So a whale’s flipper, a bat’s wing, and a cat’s paw serve totally different functions: swimming, flying, and batting at wads of paper. But they actually all have the same bones that you’ve got in your arm, just re-sized and reoriented. We can find more clues in vestigial traits— leftover parts that once served a purpose in an organism’s ancestors.

Like, some cavefish spend their whole lives in pitch-black darkness, so they have no need for vision. But they still have eye remnants beneath their scales: an inheritance from an ancestor that did need to see. And despite their noodle-y bodies, some snakes’ skeletons still have remnants of hips — hand-me-downs that don’t lie.

They came from an ancestor ages ago that had functional legs and needed hips to articulate them. We even find evidence of evolution in biogeography, the study of where organisms live now and where they lived in the past. Like, over 80% of Australia’s plant and animal species aren’t found anywhere else on Earth.

Over the course of millions of years, they evolved, with minimal interbreeding or competition from beyond Australia’s shores. Giving us the weirdness that is the egg-laying, milk-producing, venomous platypus. You might wonder, though, if we all evolved from single-celled organisms —well, why are there still single-celled organisms?

To get some insight into that question, let’s head over to the Theater of Life. Evolutionary ecologist Dr. María Rebolleda-Gómez studies the tiniest of living things: microbes.

Take, for example, brewer’s yeast. It can actually switch between being a single-celled organism or a multi-celled organism. So, from brewer’s yeast, Rebolleda-Gómez is learning more about the pros and cons of having one cell versus many.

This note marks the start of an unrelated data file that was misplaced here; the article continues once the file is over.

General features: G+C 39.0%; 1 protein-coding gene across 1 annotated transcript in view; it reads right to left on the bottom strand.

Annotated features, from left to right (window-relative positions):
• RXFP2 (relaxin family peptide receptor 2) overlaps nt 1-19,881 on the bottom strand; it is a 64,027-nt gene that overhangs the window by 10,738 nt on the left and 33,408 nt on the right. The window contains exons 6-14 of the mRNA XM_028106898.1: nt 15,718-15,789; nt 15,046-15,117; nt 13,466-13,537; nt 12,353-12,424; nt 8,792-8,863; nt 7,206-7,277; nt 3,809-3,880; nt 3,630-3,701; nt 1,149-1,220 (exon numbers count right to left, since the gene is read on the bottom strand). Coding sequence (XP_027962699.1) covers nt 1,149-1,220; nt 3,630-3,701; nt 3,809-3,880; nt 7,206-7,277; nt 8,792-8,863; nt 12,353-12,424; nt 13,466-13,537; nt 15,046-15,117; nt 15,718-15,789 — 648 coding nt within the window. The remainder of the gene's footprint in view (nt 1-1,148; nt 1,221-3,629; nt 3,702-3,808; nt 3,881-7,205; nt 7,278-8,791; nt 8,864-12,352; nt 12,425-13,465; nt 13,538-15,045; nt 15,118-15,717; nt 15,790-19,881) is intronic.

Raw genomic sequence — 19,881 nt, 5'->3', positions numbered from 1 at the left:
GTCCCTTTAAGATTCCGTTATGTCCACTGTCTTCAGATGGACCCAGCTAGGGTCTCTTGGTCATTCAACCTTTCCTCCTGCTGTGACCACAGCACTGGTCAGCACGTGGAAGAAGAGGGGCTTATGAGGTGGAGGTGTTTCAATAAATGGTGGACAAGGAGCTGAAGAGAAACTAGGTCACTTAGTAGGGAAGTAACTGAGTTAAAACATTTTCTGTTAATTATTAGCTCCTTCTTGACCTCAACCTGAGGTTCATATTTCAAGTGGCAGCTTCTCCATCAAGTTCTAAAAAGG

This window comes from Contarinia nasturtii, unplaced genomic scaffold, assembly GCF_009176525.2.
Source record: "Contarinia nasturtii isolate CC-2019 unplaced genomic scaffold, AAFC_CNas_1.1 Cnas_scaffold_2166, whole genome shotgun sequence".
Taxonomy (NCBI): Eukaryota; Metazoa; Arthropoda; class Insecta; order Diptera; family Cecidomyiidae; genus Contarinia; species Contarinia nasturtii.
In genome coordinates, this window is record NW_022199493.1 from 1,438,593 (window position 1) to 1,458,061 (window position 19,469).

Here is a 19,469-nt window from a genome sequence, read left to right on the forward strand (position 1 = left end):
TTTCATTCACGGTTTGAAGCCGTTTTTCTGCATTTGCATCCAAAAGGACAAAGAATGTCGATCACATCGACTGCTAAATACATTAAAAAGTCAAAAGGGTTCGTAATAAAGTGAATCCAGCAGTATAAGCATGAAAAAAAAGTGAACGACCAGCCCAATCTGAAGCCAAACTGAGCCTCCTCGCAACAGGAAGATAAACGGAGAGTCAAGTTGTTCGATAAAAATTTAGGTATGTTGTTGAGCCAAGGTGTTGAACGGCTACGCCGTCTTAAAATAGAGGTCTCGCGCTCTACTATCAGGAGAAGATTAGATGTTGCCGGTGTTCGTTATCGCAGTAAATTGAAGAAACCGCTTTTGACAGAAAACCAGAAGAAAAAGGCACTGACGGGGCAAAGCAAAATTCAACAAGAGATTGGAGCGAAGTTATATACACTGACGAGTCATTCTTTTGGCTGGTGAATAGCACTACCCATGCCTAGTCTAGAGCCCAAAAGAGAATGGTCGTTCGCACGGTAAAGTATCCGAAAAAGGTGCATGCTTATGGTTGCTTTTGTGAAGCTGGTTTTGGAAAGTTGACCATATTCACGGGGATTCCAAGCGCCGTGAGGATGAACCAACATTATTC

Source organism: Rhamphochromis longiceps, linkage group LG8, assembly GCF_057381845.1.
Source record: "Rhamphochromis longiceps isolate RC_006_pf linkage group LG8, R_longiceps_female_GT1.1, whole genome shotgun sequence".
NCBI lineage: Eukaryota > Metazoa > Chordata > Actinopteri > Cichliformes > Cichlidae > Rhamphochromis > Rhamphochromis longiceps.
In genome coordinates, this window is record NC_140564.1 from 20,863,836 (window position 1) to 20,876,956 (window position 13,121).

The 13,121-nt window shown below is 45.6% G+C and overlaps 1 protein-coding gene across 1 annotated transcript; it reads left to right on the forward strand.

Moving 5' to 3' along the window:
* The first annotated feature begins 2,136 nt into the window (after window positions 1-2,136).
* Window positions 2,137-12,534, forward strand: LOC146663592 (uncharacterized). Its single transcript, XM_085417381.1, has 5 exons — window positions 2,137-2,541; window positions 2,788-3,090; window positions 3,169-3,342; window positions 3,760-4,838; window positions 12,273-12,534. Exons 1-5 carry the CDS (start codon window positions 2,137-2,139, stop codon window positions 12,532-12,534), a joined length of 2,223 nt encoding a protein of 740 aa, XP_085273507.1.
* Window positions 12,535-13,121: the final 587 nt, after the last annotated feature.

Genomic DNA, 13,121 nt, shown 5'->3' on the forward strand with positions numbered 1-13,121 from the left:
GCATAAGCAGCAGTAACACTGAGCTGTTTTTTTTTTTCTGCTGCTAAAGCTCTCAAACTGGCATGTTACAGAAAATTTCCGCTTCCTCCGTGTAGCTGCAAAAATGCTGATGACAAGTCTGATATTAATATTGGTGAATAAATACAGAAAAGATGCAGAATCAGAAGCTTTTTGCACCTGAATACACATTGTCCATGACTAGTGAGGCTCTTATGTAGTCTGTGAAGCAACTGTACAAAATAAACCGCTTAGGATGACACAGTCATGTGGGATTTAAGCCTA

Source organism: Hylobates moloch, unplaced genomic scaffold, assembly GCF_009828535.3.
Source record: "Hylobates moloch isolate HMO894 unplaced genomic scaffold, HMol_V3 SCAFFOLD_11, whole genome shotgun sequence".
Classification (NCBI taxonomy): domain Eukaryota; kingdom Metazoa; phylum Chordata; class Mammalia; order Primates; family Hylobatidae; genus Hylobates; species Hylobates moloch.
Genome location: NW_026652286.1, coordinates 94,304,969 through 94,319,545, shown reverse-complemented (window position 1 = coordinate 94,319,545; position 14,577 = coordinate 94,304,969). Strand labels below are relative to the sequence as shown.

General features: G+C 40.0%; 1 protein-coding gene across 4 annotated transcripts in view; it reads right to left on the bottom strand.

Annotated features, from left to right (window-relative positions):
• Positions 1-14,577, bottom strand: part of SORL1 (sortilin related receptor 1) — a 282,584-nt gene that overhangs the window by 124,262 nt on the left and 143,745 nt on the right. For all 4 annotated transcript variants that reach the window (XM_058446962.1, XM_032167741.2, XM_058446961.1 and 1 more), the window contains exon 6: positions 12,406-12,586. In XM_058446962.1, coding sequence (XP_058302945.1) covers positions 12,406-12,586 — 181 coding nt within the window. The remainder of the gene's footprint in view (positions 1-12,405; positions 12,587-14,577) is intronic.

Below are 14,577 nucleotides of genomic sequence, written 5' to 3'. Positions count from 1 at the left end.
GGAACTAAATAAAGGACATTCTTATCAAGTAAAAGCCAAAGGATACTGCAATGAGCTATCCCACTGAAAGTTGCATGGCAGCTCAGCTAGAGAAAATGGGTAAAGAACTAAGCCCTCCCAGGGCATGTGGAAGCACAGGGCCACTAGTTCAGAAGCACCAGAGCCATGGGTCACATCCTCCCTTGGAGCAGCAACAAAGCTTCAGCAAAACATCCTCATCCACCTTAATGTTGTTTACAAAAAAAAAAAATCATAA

And these pros and cons can teach us a lot about evolution. In her research, Rebolleda-Gómez isolated cultures of brewer’s yeast and compared how multicellular and unicellular forms grow differently. What she found was that more cells meant more collaboration, but this also came with more competition for resources —resulting in slower growth.

So, unicellular forms grew faster, but multicellular ones had the benefit of teamwork. Her research attributed these pros and cons to why some organisms are still unicellular. And it’s why some organisms, like brewer’s yeast, actually go back and forth between unicellular and multicellular structures, switching it up as they respond to their environment and each other.

The question of why single-celled organisms still exist when multi-celled organisms, like us, now exist — may feel a little familiar. It’s similar to the common question that you may have heard, “if humans descended from monkeys, why are there still monkeys?” And the answer is similar, too. They’re surviving, reproducing, and evolving along their own path.

What they’ve got going on — it’s working for them in their environments. You see, humans didn’t evolve from monkeys — but we do share a common ancestor. And a long, long time ago, that ancestor's evolutionary journey began to branch, forming new paths.

One path led to what would eventually be us, and the other to what would eventually be monkeys – like, lots of different monkeys. So, yeah, monkeys are around because they took their own road, but we did both diverge from the same ancestor millions of years ago. Evolution is an ongoing phenomenon that explains both unity and the diversity of life on Earth.

And it’s in progress as we speak. But there’s much more to learn about its details, both in the past and as it plays out in real-time. At the same time, our planet is jam-packed with evidence of its processes —in fossils, in DNA, and in our own anatomy.

And all these puzzle pieces connect to reveal the same picture: that all organisms on Earth came from a common ancestor. From that ancestor, our family tree has continued to branch and diversify, as organisms have adapted to survive all over the world. In our next episode, we’ll take a deep dive into what allows evolution to be a force so dynamic that it’s shaped all life on Earth!

Trust and believe, you don’t want to miss it! This series was produced in collaboration with HHMI BioInteractive. If you’re an educator, visit for classroom resources and professional development related to the topics covered in this course.

Thanks for watching this episode of Crash Course Biology, which was filmed in Indianapolis, Indiana and was made with the help of all these nice people. If you want to help Crash Course remain free for everyone, forever, you can join our community on Patreon.